This post was published at GoldMoney By Alasdair Macleod.
From Peter Dickmeyer:
‘According to Kotlikoff, a long-time activist for fiscal rectitude, the problem stems in large part from the fact that the US government has been spending almost all of Americans’ approximately $795 billion in social security payroll taxes to pay current bills, rather than investing them to fund retirees’ benefits.
The upshot is that on a net basis, the US government has no money to pay all the benefits that have been promised. Politicians know that defaults will occur, they just haven’t figured out how to finesse this.
However even in the best of cases, Kotlikoff is correct on one crucial point: America is unable to meet its obligations as they become due. That is the definition of bankruptcy.
In a sense, it should hardly come as a surprise that politicians are hiding this fact.’
This post was published at Deviant Investor on October 28, 2017.
In 2016, I wrote a piece at mises.org highly critical of inflation targeting. At that time the idea of a 2% inflation target was fast becoming mainstream. Since then it has become a routine yardstick for assessing economic policies.1 It was a hit with politicians, liberal economists, and borrowers around the world because with inflation running below that level in most major economies it was a license to keep printing money. And now, with inflation closing in on 2%, the easy money crowd has done exactly what I expected and trotted out phase II: the new target is to average 2%. In other words since we were below 2% for so long, a rise to 3% or 4% for a while is somehow desirable.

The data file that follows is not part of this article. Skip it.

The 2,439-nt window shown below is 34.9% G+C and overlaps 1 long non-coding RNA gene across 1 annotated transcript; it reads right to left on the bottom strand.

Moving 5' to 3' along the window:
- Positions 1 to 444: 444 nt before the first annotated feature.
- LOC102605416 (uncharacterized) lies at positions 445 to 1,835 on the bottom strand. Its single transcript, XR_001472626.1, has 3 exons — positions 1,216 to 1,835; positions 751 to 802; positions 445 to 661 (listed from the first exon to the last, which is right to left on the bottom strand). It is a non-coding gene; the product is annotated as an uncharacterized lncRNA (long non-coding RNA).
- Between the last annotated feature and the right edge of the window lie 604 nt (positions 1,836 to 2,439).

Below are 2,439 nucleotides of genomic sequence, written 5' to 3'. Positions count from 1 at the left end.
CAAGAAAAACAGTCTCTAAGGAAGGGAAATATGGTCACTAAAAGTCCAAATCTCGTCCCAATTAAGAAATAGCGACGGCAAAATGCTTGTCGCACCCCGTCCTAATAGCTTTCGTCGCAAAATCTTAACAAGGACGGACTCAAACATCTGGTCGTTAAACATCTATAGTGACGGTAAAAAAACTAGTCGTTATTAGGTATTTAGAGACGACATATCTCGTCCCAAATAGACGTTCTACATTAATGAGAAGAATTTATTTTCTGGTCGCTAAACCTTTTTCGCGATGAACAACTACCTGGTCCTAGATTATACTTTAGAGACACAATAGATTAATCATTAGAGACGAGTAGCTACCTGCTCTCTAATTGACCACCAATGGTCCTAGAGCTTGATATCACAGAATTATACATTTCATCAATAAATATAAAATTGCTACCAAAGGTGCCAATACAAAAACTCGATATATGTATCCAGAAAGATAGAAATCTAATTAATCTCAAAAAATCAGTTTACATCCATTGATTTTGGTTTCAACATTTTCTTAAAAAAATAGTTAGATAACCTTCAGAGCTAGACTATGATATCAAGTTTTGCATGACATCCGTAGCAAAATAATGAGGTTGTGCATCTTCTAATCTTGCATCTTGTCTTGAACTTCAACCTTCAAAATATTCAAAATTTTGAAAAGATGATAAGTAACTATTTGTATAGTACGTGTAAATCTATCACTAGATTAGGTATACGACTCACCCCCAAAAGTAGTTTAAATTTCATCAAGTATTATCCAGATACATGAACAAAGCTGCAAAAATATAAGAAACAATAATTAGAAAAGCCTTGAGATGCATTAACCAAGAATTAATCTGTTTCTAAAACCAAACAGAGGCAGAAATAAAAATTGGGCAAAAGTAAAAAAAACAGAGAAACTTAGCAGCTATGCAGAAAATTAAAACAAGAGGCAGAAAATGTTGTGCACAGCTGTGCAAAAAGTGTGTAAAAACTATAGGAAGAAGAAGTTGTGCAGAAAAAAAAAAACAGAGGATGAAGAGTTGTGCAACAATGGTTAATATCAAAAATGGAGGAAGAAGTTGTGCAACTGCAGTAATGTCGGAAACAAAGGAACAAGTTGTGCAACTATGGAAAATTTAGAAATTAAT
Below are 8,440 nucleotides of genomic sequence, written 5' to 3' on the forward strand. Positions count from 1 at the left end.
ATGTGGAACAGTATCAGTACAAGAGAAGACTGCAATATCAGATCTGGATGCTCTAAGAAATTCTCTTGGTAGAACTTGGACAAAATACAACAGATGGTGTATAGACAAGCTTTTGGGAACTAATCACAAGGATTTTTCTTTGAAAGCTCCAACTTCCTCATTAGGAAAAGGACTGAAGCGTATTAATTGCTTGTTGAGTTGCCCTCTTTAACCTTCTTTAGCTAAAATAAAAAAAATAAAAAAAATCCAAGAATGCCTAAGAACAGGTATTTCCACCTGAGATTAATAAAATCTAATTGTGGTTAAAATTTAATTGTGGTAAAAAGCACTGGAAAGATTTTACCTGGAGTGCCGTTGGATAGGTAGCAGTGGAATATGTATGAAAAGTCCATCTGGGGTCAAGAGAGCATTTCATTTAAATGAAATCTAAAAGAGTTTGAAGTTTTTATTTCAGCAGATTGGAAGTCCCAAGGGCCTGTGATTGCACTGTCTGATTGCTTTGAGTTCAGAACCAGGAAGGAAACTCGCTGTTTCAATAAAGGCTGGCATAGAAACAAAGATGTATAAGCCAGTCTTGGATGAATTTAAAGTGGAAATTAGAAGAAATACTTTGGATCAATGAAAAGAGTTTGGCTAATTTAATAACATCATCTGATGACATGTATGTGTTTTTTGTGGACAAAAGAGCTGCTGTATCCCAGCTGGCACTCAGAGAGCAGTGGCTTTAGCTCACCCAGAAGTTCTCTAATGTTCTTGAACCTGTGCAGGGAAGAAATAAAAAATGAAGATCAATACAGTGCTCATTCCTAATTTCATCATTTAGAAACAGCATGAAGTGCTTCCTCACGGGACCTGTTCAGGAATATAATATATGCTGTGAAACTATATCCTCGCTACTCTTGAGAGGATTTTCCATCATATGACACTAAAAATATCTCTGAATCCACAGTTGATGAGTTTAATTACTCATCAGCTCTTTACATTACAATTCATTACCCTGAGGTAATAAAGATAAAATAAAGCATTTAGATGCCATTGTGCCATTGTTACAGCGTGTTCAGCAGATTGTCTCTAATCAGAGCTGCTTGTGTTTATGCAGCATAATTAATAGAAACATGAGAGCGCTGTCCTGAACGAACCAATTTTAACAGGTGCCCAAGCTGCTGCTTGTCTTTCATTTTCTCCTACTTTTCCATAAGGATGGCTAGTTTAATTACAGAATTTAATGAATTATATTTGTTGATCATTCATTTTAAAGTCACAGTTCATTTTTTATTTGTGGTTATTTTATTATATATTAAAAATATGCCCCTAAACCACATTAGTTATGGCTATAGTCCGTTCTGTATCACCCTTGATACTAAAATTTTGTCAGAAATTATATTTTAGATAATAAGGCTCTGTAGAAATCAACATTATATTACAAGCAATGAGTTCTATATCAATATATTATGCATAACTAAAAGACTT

The 2%, one-size-fits-all rate, was probably chosen for the reasons above plus it was an innocuous sounding round integer, which level existed for a while during some past economic upswings. However, common sense dictates that one size doesn’t fit all. There are situations where zeroish inflation is appropriate, where healthy competition – internal and external – plus innovation and automation are rampant. On the other hand, during supply shocks, such as the oil crisis of the 1970s, higher than 2% must be tolerated to avoid disaster.
The scary thing is that inflation targeting involves deliberately inflating as a routine policy tool for managing the economy. This is a blatant departure from a central bank’s traditional duty to protect the purchasing power of a currency. In a massively indebted country, such as ours, downgrading this ‘sacred duty’ multiplies the risk of instability. Nevertheless, the idea managed to work its way into mainstream thinking without scaring as many people as it should have.
This post was published at Ludwig von Mises Institute on Oct 25, 2017.
The European Union’s executive arm, the European Commission, made a lot of bank executives very happy this Tuesday by abandoning its multi-year pledge to break-up too-big-to-fail lenders. Despite the huge risk they still pose to Europe’s rickety financial system, big European banks like Deutsche Bank, BNP Paribas, ING, and Santander can breathe a large sigh of relief this week in the knowledge that they will not have to split their retail units from their riskier investment banking arms.